10 December 2013

Laurent Mauvignier: Des hommes (2009)

Much French literature has been written about World War One and World War Two, but very little about the Algerian War (1954–62). Laurent Mauvignier is a rare exception, and the Algerian War – its effects on those who took part in it and the effects on their families – is very much a part of the novel. Mauvignier's father was in it for twenty-eight years and killed himself when the author was an adolescent. Obviously he has no idea what part the war played in his father's suicide as he told him nothing about it, although his mother told him, for instance, that he was traumatised by seeing French soldiers trampling on a pregnant woman. His father brought back a large number of photos, although Mauvignier didn't know what they meant.

The unspoken, of course, is important to Mauvignier and is very much what the men in Des hommes carry around with them. This book attempts to give voice to the atrocies caused by this war, and by extension by war in general. Necessarily, it contains some horrifying scenes. And here, it's not the obvious provocative actions that can bring violence but the tiny, almost unseen and barely uttered actions and words.

As with other Mauvignier novels, there is a great deal of internal monologue here, and there are no markers for speech as the dialogue merges into the narrative. And a number of sentences remain either unfinished or are finished in the following sentence, which gives the narrative a greater realism.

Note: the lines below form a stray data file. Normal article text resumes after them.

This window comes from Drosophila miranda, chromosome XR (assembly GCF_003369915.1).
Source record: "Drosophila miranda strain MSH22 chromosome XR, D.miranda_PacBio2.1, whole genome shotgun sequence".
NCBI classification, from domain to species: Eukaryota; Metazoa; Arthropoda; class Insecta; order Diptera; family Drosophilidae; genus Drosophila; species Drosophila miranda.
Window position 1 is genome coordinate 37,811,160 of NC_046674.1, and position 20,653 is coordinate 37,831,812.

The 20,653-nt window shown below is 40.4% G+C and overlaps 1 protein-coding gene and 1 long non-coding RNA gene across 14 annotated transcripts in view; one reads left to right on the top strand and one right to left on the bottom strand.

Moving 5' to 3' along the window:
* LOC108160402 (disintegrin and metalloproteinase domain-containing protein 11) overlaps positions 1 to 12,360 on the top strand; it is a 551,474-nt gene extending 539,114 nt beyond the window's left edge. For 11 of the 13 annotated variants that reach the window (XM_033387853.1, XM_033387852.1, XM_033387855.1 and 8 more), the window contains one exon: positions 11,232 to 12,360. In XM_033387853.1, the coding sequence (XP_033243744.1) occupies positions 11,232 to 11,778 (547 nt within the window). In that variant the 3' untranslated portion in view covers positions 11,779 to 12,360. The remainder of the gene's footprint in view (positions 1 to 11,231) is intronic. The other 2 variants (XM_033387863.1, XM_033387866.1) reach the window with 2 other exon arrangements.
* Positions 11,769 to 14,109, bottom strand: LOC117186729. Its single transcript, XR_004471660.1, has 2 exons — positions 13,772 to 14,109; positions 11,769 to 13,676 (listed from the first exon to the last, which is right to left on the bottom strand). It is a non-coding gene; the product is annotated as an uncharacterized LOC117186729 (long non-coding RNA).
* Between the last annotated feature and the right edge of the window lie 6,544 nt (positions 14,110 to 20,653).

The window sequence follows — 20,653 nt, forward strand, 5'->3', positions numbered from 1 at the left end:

Des hommes is divided into three main parts – 'Après-midi' and 'Soir' which are of equal length, and 'Nuit', which is the same length as the first two sections together. A fourth section – 'Matin' – is a kind of coda.

Bernard is now called Feu-de-Bois, an indication of how this old soldier – an alcoholic in his sixties – stinks. But this is the celebration of his sister Solange's sixtieth birthday in the reception room of the village with a number of his old soldier friends. His cousin Rabut does much of the narrating. I like the French expression péter un câble (something like 'bust a gasket'), which although not used here is what Feu-de-Bois does after the incomprehension that greets him giving Solange a very expensive brooch.

The 'Nuit' section is horrific and depicts, for instance, a French soldier shooting a fifteen-year-old boy through the head for no reason other than that he's old enough to be a 'terrorist', and the Algerian opposition stripping a living man's arm to the bone and massacring a village. No one is innocent in war is one chilling message.

But what exactly do the photos in Rabut's possession show of war, of the horror and fear? Nothing of it, only smiling faces, friends playing cards, the sea... Even those images betray nothing of the reality.

Like probably all of Laurent Mauvignier's books, this is amazing. He's definitely one of France's most significant living writers.

My other Mauvignier posts are below:

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Laurent Mauvignier: Loin d'eux
Laurent Mauvignier: Apprendre à Finir

Laurent Mauvignier: Ceux d'à côté
Laurent Mauvignier: Dans la foule
Laurent Mauvignier: Tout mon amour
Laurent Mauvignier: Seuls
Laurent Mauvignier: Continuer
Laurent Mauvignier: Ce que j'appelle oubli
Laurent Mauvignier: Autour du monde

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